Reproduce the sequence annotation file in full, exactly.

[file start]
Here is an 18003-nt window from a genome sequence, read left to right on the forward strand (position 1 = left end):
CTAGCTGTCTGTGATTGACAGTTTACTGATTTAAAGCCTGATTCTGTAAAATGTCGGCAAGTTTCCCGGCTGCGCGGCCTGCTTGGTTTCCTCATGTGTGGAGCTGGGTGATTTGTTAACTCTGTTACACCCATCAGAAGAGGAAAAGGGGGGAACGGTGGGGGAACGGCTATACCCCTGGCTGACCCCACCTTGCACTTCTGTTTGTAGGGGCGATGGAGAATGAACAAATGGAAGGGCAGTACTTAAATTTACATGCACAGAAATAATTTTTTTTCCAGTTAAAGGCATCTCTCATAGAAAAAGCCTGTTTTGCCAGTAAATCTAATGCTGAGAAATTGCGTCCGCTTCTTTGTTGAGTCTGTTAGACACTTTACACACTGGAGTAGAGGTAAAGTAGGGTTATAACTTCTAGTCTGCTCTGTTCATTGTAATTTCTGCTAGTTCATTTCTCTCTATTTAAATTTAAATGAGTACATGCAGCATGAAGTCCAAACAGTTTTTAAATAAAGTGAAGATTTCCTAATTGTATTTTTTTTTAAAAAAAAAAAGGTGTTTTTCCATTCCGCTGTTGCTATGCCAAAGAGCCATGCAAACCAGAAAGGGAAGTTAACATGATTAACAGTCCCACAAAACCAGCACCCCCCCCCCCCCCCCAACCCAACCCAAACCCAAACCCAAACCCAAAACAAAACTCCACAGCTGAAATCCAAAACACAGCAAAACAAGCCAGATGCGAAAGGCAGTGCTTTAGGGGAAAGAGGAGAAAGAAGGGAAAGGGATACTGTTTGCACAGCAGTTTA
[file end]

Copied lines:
Here is an 18003-nt window from a genome sequence, read left to right on the forward strand (position 1 = left end):
CTAGCTGTCTGTGATTGACAGTTTACTGATTTAAAGCCTGATTCTGTAAAATGTCGGCAAGTTTCCCGGCTGCGCGGCCTGCTTGGTTTCCTCATGTGTGGAGCTGGGTGATTTGTTAACTCTGTTACACCCATCAGAAGAGGAAAAGGGGGGAACGGTGGGGGAACGGCTATACCCCTGGCTGACCCCACCTTGCACTTCTGTTTGTAGGGGCGATGGAGAATGAACAAATGGAAGGGCAGTACTTAAATTTACATGCACAGAAATAATTTTTTTTCCAGTTAAAGGCATCTCTCATAGAAAAAGCCTGTTTTGCCAGTAAATCTAATGCTGAGAAATTGCGTCCGCTTCTTTGTTGAGTCTGTTAGACACTTTACACACTGGAGTAGAGGTAAAGTAGGGTTATAACTTCTAGTCTGCTCTGTTCATTGTAATTTCTGCTAGTTCATTTCTCTCTATTTAAATTTAAATGAGTACATGCAGCATGAAGTCCAAACAGTTTTTAAATAAAGTGAAGATTTCCTAATTGTATTTTTTTTTAAAAAAAAAAAGGTGTTTTTCCATTCCGCTGTTGCTATGCCAAAGAGCCATGCAAACCAGAAAGGGAAGTTAACATGATTAACAGTCCCACAAAACCAGCACCCCCCCCCCCCCCCCAACCCAACCCAAACCCAAACCCAAACCCAAAACAAAACTCCACAGCTGAAATCCAAAACACAGCAAAACAAGCCAGATGCGAAAGGCAGTGCTTTAGGGGAAAGAGGAGAAAGAAGGGAAAGGGATACTGTTTGCACAGCAGTTTA